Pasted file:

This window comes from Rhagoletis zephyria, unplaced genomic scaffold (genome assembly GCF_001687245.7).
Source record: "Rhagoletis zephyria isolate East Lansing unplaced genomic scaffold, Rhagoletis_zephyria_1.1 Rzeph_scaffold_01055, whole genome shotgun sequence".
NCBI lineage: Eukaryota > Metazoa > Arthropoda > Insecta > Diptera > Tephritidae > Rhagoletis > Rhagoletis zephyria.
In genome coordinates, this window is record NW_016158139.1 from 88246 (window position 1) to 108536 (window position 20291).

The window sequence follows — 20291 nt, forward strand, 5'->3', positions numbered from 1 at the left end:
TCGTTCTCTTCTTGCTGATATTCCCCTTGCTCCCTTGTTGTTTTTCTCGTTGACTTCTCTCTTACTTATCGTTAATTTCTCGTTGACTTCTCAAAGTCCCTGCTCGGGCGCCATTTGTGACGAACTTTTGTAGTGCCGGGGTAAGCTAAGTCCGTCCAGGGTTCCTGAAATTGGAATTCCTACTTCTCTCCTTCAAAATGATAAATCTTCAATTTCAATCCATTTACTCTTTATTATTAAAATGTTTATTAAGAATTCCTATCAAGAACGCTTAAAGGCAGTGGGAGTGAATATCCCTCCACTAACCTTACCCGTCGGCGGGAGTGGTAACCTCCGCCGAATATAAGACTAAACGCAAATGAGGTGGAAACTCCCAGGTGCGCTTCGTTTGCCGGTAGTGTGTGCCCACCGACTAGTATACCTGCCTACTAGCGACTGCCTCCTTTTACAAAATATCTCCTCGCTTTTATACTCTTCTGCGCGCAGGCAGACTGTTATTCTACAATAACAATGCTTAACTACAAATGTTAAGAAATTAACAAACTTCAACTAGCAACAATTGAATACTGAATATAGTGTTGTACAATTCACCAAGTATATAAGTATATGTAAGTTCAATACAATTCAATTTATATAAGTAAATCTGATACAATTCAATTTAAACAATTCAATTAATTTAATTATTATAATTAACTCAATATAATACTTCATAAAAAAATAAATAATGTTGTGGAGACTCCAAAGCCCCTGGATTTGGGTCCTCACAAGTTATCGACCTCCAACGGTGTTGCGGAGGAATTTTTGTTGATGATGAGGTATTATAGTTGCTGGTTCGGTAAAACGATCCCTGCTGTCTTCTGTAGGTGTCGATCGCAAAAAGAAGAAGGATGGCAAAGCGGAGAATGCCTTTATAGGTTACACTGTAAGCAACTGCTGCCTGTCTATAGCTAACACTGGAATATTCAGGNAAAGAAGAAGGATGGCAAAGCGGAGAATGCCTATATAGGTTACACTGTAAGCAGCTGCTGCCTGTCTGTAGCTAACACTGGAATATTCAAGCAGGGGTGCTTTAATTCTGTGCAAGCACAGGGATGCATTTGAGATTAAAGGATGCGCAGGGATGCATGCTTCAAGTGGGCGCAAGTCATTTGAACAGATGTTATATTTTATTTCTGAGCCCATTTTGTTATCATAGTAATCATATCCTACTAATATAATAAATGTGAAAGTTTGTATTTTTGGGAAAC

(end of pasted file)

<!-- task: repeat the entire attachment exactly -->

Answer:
This window comes from Rhagoletis zephyria, unplaced genomic scaffold (genome assembly GCF_001687245.7).
Source record: "Rhagoletis zephyria isolate East Lansing unplaced genomic scaffold, Rhagoletis_zephyria_1.1 Rzeph_scaffold_01055, whole genome shotgun sequence".
NCBI lineage: Eukaryota > Metazoa > Arthropoda > Insecta > Diptera > Tephritidae > Rhagoletis > Rhagoletis zephyria.
In genome coordinates, this window is record NW_016158139.1 from 88246 (window position 1) to 108536 (window position 20291).

The window sequence follows — 20291 nt, forward strand, 5'->3', positions numbered from 1 at the left end:
TCGTTCTCTTCTTGCTGATATTCCCCTTGCTCCCTTGTTGTTTTTCTCGTTGACTTCTCTCTTACTTATCGTTAATTTCTCGTTGACTTCTCAAAGTCCCTGCTCGGGCGCCATTTGTGACGAACTTTTGTAGTGCCGGGGTAAGCTAAGTCCGTCCAGGGTTCCTGAAATTGGAATTCCTACTTCTCTCCTTCAAAATGATAAATCTTCAATTTCAATCCATTTACTCTTTATTATTAAAATGTTTATTAAGAATTCCTATCAAGAACGCTTAAAGGCAGTGGGAGTGAATATCCCTCCACTAACCTTACCCGTCGGCGGGAGTGGTAACCTCCGCCGAATATAAGACTAAACGCAAATGAGGTGGAAACTCCCAGGTGCGCTTCGTTTGCCGGTAGTGTGTGCCCACCGACTAGTATACCTGCCTACTAGCGACTGCCTCCTTTTACAAAATATCTCCTCGCTTTTATACTCTTCTGCGCGCAGGCAGACTGTTATTCTACAATAACAATGCTTAACTACAAATGTTAAGAAATTAACAAACTTCAACTAGCAACAATTGAATACTGAATATAGTGTTGTACAATTCACCAAGTATATAAGTATATGTAAGTTCAATACAATTCAATTTATATAAGTAAATCTGATACAATTCAATTTAAACAATTCAATTAATTTAATTATTATAATTAACTCAATATAATACTTCATAAAAAAATAAATAATGTTGTGGAGACTCCAAAGCCCCTGGATTTGGGTCCTCACAAGTTATCGACCTCCAACGGTGTTGCGGAGGAATTTTTGTTGATGATGAGGTATTATAGTTGCTGGTTCGGTAAAACGATCCCTGCTGTCTTCTGTAGGTGTCGATCGCAAAAAGAAGAAGGATGGCAAAGCGGAGAATGCCTTTATAGGTTACACTGTAAGCAACTGCTGCCTGTCTATAGCTAACACTGGAATATTCAGGNAAAGAAGAAGGATGGCAAAGCGGAGAATGCCTATATAGGTTACACTGTAAGCAGCTGCTGCCTGTCTGTAGCTAACACTGGAATATTCAAGCAGGGGTGCTTTAATTCTGTGCAAGCACAGGGATGCATTTGAGATTAAAGGATGCGCAGGGATGCATGCTTCAAGTGGGCGCAAGTCATTTGAACAGATGTTATATTTTATTTCTGAGCCCATTTTGTTATCATAGTAATCATATCCTACTAATATAATAAATGTGAAAGTTTGTATTTTTGGGAAAC